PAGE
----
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When The Fed Finally Raises Rates – Monetary PolicySubmitted by RMT Wealth Management | Tax Efficient Investment Strategies on September 23rd, 2016
Due to the ambitious stimulus program enacted by the Fed back in 2008, Quantitative Easing (Q.E.) led to an incredible amount of liquidity in the financial markets.
When the Fed does finally decide on increasing rates, it will do so with the largest balance sheet ever amassed. As of April 30th, the Federal Reserve’s balance sheet exceeded $4.47 trillion.
Interestingly enough, the Fed’s balance sheet has actually started to decrease since its curtailment of its bond buying program in November. The balance sheet reached a height of $4.51 trillion the week ending January 14th, yet ended the month of April at $4.47 trillion.
The challenge for the Federal Reserve, now that it has concluded its QE program, is when to actually start raising short-term rates (Fed funds rate) while confronting a weak global economy, international deflationary pressures, and record low bond yields in Europe.
The Fed had been “tapering” its bond buying program since the end of 2013 when it announced a gradual alleviation of its QE3 program.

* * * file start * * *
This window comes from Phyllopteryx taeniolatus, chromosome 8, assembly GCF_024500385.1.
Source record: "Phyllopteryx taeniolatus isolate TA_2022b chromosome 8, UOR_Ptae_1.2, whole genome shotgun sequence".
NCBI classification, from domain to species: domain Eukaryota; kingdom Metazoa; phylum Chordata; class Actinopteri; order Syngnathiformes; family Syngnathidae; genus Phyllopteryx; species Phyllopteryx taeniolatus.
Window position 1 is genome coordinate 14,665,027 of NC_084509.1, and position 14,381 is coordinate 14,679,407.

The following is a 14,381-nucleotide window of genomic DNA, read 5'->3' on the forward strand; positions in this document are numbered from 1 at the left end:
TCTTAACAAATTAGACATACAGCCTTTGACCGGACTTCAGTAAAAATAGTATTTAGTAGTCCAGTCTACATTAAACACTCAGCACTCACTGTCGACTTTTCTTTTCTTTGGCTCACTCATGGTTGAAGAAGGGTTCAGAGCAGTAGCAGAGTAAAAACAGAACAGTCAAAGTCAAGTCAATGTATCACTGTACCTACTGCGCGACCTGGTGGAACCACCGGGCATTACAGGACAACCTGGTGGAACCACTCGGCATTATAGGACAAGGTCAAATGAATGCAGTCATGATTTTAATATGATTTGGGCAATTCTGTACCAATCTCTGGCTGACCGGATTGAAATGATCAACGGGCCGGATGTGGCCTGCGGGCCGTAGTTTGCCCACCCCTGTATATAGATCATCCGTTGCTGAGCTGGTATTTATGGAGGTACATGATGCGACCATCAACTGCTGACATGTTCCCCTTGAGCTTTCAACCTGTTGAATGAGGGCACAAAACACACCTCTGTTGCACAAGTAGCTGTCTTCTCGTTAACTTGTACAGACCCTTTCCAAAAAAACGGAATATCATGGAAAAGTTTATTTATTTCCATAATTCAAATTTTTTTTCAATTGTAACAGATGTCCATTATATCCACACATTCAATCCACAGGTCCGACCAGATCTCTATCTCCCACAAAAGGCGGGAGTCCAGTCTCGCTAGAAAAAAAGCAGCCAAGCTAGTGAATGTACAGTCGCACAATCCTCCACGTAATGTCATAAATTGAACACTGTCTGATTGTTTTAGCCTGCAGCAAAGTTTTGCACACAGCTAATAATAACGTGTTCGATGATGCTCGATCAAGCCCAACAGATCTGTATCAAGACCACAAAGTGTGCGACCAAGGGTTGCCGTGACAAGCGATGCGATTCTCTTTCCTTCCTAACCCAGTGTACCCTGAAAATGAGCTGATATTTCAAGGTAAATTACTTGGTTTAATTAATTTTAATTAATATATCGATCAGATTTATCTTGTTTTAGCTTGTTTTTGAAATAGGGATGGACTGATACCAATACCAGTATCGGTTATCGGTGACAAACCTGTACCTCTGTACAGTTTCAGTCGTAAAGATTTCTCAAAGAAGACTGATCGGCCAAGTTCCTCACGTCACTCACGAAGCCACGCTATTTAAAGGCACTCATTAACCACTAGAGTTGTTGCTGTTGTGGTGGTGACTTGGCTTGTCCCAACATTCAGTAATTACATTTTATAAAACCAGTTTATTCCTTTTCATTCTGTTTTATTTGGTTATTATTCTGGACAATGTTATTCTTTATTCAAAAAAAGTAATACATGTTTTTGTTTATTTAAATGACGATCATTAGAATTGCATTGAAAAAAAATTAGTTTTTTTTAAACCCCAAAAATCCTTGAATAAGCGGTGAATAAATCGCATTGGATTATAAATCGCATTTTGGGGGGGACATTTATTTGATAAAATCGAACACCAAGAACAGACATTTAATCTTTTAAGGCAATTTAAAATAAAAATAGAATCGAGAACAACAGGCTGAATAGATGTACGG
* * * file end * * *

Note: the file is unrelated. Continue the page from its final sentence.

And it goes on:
Initial quantitative easing began in late 2008 in response to the financial crisis stemming from the events of September 2008. The Fed had been holding between $700 billion and $800 billion of Treasury notes on its balance sheet before the crisis. An additional round of Q.E. was enacted in November 2010, with a final round of Q.E. (QE3) in September 2012.
Even though new purchases of Treasuries and other government securities ended in November 2014, the Fed’s enormous balance sheet will continue to provide some buoyancy to the government bond market by limiting supply and thus suppressing long-term rates.
Some economists believe that the size and inventory of the Fed’s balance sheet will actually facilitate any gradual increase in rates by the Federal Reserve when it finally does occur.
Source: Federal Reserve